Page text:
“It’s a very special place,” said Dan Compitello of the 1923 Spanish Colonial Revival style building, which was designated a City landmark in 2003. He is overseeing the Coney Flea with a team that he says has a combined total of over 42 years of flea market management experience. Food vendors and arts and crafts vendors from the tri-state area have already reserved spaces, Compitello added. Our impression from talking with him is that Coney Flea will be an artsy, curated marketplace that will activate a landmark and give visitors a reason to stroll westward along the Boardwalk past the new Steeplechase Plaza.

That’s a plus, because despite the fact that Coney Flea is for a good cause we’re not sold on the idea that what Coney Island needs is another flea market. In 2009 and 2011, Thor Equities staged a “Festival by the Sea” of vendors selling tube socks, cellphone accessories, shoes, automotive supplies and cleaning products on lots where amusement rides had previously thrived. Just looking at photos of these previous Coney flea markets induces post-traumatic stress order. There was a smaller, more attractive group of vendors on Stillwell Avenue last year, a dress rehearsal for Joe Sitt’s “Retail Ride of a Lifetime.”

iStar Financial and Stone Harbour Management donate the Child’s Building in-kind to the Childs Warehouse with free rent, utilities and building maintenance. Additional sponsors of the Childs Warehouse are the Mayors Office of Community Affairs, the Brooklyn Long Term Recovery Group, and the Staten Island Long Term Recovery Group. Partners are Transform-US, Occupy Sandy, New York Disaster Interfaith Services, World Cares Center, Metropolitan Council on Jewish Poverty and Resurrection Brooklyn Relief.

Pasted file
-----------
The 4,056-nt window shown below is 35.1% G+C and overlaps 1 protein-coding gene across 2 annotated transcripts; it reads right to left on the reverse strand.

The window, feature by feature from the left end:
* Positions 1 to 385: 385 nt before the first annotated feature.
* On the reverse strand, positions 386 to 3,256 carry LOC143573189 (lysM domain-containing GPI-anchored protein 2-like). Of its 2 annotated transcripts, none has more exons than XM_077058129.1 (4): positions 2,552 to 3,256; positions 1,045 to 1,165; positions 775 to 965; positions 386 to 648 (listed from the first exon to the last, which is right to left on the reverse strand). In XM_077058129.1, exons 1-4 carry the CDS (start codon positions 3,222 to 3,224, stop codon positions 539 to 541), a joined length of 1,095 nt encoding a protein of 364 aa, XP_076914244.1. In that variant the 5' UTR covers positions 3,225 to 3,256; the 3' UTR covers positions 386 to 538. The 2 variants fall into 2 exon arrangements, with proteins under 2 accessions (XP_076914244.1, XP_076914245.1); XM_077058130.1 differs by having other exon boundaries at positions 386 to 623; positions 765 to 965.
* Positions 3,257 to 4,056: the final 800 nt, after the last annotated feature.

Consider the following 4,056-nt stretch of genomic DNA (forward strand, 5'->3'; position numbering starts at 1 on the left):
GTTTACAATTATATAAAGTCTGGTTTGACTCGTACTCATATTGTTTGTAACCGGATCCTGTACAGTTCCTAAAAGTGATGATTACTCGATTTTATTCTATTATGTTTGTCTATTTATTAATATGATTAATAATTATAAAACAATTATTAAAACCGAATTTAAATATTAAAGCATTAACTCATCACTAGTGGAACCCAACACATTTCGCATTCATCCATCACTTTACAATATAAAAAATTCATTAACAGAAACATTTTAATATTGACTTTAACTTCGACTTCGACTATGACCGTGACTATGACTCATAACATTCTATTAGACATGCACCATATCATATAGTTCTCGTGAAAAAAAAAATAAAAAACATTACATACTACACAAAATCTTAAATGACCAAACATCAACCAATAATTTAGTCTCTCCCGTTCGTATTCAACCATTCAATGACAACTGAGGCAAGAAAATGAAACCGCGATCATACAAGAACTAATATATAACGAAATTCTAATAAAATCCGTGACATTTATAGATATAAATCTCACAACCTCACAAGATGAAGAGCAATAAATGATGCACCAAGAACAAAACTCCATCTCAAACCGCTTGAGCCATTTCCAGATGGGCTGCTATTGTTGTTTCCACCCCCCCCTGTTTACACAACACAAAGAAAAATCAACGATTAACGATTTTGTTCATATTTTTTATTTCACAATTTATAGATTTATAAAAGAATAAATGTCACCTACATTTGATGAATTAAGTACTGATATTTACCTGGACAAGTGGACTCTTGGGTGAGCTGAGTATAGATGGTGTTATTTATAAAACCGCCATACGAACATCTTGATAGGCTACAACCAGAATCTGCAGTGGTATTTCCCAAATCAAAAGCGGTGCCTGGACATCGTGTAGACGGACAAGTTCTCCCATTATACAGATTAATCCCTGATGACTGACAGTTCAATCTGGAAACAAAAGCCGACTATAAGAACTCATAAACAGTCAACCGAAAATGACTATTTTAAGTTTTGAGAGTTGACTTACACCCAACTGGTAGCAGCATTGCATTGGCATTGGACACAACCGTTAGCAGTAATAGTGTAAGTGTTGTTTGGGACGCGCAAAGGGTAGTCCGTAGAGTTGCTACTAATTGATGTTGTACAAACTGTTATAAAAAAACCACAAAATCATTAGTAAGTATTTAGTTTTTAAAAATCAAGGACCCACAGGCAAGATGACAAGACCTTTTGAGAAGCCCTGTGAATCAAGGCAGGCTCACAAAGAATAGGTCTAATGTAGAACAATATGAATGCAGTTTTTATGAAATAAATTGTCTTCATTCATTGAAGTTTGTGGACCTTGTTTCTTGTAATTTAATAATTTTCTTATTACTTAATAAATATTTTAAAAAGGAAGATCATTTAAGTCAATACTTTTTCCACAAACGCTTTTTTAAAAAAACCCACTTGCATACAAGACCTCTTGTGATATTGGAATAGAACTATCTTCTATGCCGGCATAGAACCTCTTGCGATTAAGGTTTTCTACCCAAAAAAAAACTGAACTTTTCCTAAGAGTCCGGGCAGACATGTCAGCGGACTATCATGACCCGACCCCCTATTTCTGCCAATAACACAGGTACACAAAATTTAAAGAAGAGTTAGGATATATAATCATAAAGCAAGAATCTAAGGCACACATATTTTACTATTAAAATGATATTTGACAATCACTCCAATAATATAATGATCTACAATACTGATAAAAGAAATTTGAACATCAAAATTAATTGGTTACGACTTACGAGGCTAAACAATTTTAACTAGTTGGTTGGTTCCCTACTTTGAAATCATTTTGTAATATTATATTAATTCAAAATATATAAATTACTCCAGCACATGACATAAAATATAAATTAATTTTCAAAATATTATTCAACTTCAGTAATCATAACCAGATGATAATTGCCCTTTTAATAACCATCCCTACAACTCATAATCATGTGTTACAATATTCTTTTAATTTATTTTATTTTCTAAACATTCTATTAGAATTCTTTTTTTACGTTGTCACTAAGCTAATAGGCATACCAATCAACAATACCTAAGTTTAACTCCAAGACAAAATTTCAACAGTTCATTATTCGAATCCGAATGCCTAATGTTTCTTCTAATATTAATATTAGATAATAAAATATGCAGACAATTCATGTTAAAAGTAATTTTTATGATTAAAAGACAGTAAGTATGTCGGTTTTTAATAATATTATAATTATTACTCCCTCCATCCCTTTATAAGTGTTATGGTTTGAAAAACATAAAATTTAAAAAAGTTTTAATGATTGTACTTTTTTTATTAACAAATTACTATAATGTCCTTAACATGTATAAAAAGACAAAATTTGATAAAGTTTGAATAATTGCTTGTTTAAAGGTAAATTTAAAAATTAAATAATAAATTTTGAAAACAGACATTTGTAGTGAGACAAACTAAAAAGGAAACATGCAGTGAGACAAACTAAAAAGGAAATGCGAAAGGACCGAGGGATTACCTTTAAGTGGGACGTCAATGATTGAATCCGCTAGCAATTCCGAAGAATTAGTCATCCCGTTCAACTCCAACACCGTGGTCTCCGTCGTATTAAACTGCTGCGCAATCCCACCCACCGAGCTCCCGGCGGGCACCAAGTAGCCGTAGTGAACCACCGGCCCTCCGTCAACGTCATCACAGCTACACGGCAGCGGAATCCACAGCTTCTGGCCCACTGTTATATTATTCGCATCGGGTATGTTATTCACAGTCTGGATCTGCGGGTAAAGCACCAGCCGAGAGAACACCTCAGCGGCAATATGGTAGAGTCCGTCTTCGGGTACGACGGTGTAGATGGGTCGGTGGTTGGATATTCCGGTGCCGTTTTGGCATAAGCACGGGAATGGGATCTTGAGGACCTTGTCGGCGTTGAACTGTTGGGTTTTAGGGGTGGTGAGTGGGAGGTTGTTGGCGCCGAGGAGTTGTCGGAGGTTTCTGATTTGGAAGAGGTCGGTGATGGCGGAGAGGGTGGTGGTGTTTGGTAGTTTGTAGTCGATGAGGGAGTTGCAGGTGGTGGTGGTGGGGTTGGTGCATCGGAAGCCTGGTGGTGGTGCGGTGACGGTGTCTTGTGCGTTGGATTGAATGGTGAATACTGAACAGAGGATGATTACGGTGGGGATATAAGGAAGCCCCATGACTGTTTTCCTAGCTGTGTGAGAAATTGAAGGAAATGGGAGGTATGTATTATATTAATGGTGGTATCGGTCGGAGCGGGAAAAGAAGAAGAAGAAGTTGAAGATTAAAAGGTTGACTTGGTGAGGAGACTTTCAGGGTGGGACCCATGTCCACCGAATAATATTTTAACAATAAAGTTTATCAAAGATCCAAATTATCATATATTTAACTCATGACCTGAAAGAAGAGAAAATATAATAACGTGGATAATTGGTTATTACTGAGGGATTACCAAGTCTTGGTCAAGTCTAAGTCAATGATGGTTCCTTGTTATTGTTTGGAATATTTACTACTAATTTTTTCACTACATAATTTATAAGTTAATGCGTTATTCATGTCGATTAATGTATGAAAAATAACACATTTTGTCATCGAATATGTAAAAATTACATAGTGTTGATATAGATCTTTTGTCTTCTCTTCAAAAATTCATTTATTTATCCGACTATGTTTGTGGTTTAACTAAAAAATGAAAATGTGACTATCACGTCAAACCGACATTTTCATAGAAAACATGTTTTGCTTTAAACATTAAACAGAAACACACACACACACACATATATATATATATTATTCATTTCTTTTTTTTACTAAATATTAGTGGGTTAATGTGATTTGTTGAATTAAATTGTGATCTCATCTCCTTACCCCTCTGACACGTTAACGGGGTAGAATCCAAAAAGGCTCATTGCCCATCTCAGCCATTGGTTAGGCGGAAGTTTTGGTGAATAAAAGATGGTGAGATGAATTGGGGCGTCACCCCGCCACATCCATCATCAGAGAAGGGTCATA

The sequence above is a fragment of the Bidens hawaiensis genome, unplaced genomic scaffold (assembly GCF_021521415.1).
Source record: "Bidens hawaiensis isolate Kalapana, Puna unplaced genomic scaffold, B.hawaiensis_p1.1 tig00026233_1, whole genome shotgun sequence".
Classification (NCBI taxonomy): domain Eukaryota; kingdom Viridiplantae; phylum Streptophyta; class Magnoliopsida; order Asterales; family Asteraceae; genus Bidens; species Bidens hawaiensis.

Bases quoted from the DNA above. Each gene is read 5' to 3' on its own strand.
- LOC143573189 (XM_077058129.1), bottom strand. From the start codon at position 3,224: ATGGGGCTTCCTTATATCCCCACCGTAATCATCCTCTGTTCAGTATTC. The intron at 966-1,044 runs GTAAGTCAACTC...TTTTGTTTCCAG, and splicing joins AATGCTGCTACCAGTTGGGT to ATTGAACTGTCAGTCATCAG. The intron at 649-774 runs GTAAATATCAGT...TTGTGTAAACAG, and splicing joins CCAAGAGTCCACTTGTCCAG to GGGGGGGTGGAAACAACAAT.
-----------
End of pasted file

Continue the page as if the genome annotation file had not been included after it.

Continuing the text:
Originally built as a Childs Restaurant, one of the country’s first national chains with more than 100 locations in 33 cities, the terracotta palace is set to be restored and developed into an amphitheater and restaurant by 2015. In past years, the building was used as a candy factory beginning in the 1950s and Lola Star’s Dreamland Roller Rink in 2008 and 2009. Today, tourists routinely ask what are “those ruins” on the Boardwalk?

UPDATE September 26, 2013:

Summer is officially over and the flea market never opened. As a commenter said from the get-go: “Word on the street, this project is dead in the water.” Whether the flea market was doomed by permitting issues or complaints to the DOB about the stability of the building is unknown. After Sandy, parts of the facade cracked and began falling off. A sidewalk shed was installed this summer. Childs Warehouse did not reply to queries and their website is currently down.

The City’s plan to convert the former restaurant into an amphitheater for live concerts is now working its way through City Planning and the City Council approval, though it was voted down by the community board. “Clock Ticking on Plan for the Landmark Childs Building,” ATZ, September 25, 2013.

The New Childs Restaurant

The New Childs Restaurant on the Riegelmann Boardwalk, August 1924. Eugene L. Armbruster Collection, New York Public Library

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January 24, 2013: Occupy Sandy’s New Warehouse in Coney Island Landmark

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Janaury 8, 2010: Coney Island 2010: Good Riddance to Thor Equities Flopped Flea Market, Hello Rides?